1st Brandenburg Concert

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Johann Sebastian Bach's First Brandenburg Concerto , BWV 1046, is an unusually large composition with horns, woodwinds and strings, which is generally regarded in literature as one of Bach's earliest concertante works. It is the first in a collection of six concerts that Bach sent to Margrave Christian Ludwig von Brandenburg-Schwedt in March 1721 under the title Six Concerts avec plusieurs instruments in score .

On the occasion of the dedication, Bach did not compose the individual concerts in this collection from scratch, but rather compiled the score from existing works. The individual pieces show great differences in cast, scope and character.


The First Brandenburg Concerto contrasts two horns, four woodwinds and strings. The score demands:

At the time it was composed, Bach obviously did not have the oboe da caccia , which he would certainly have used as the third oboe in Leipzig. The violino piccolo , on the other hand, is an unusual instrument : This is a small violin that is tuned a third higher than usual and so can better assert itself against the other instruments in the solo passages.

In view of the large wind instrumentation, Bach might have expected strings with choirs here.

Origin and other versions

The Bach works list under number BWV 1046a (previously 1071) lists an early form that uses a normal violin instead of the violino piccolo and contained neither the third movement with its virtuoso parts nor the polonaise . This version, entitled Sinfonia, is likely to be Bach's oldest concert composition . It is assumed that the work in this form introduced the Jagdkantata BWV 208 at the latest at the second of the two performances in 1713 and 1716.

However, the horn parts of the Jagdkantata have a much smaller range; the range of the symphonia corresponds more to that of cantata 143 ( praise the Lord, my soul ), which was also composed during this period. It seems likely that the parts of these two works were played by trained trumpeters, possibly even in the trumpet position.

The third movement was probably composed around 1719/20, initially for a normal violin. It was only when the score was written out as the First Brandenburg Concerto that the part for violino piccolo was transposed and many of the double stops were added. On this occasion, Bach also added the polonaise and wrote a new version of the second trio.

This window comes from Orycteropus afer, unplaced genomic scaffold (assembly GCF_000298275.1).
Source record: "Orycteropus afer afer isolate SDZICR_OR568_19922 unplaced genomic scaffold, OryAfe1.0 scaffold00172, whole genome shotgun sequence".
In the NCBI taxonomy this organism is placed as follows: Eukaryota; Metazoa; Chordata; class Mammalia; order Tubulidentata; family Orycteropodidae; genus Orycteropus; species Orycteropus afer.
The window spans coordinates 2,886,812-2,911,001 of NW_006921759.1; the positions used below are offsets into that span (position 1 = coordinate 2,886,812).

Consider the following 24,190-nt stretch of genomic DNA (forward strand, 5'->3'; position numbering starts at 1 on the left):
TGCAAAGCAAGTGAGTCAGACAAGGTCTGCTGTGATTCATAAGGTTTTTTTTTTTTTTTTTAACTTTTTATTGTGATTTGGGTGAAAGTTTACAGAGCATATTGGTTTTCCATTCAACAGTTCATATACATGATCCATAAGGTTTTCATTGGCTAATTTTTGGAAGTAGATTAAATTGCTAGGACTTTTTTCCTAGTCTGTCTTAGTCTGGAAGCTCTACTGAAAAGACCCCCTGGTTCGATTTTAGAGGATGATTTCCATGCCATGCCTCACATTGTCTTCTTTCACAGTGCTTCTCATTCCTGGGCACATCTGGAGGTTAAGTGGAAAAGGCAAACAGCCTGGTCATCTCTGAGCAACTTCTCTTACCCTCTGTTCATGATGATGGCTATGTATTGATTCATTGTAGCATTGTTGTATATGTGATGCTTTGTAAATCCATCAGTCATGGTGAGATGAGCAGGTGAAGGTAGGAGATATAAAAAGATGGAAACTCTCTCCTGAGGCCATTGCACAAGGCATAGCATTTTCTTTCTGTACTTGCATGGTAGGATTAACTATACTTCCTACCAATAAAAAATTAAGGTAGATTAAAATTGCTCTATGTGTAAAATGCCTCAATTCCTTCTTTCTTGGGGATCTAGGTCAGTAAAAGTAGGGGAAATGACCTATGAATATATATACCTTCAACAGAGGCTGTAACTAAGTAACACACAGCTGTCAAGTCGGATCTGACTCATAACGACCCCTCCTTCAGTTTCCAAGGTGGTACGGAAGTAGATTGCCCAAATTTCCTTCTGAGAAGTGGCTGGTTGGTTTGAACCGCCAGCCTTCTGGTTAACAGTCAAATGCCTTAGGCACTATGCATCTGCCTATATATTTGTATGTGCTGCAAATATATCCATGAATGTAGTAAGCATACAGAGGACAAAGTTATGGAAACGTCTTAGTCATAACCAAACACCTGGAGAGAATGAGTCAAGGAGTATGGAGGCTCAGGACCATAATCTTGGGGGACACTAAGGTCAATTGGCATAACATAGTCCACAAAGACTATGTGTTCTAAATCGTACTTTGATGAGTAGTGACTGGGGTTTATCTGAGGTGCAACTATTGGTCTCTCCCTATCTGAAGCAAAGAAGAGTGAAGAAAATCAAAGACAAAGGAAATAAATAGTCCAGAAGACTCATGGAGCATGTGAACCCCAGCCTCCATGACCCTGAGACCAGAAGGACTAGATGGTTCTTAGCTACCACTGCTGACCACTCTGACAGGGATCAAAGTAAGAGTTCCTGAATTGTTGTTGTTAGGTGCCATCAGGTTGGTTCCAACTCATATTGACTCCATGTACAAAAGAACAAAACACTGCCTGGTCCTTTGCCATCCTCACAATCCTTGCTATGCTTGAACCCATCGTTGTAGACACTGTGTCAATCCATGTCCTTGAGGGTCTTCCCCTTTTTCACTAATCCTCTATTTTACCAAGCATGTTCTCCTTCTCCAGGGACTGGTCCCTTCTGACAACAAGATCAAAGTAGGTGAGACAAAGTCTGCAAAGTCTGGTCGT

In Leipzig, decades later, Bach used the first movement as an introductory symphony for his cantata Falsche Welt, I don't trust you! (BWV 52). Similarly, the third movement in his secular cantata BWV 207 United Discord of the Changing Strings served him as the basis for the opening choir, whereby he simplified the musical text somewhat, added a four-part choral movement and rewrote the horn parts for three trumpets and timpani. In the same cantata he also used the second trio as an instrumental break (and referred to it here as “ritornello”).


The composition adds a rondo-like sequence of dances to the usual three movements:

  • without movement name (Allegro) c F major
  • Adagio 3/4 in D minor
  • Allegro 6/8 in F major
  • Menuetto - Trio I - Menuetto - Polacca - Menuetto - Trio II - Menuetto in F major

Even for today's listener, the horns give the concert a distinct hunting flavor; But Bach even seems to quote a well-known hunting signal .

First sentence

The first movement contrasts the instruments in groups: horns, woodwinds and strings. The corresponding passages usually have two oboes, two violins and two horns alternating in time; A confirming tutti then quickly follows, with the third oboe and viola also joining. In literature, the sentence is usually viewed as six parts, the sixth being the exact repetition of the first part and the penultimate, at least at the beginning, clearly reminding of the second. The pieces are similar in length and all start with a tutti section followed by an "opposing" section, then in most cases the section ends with a tutti effect again.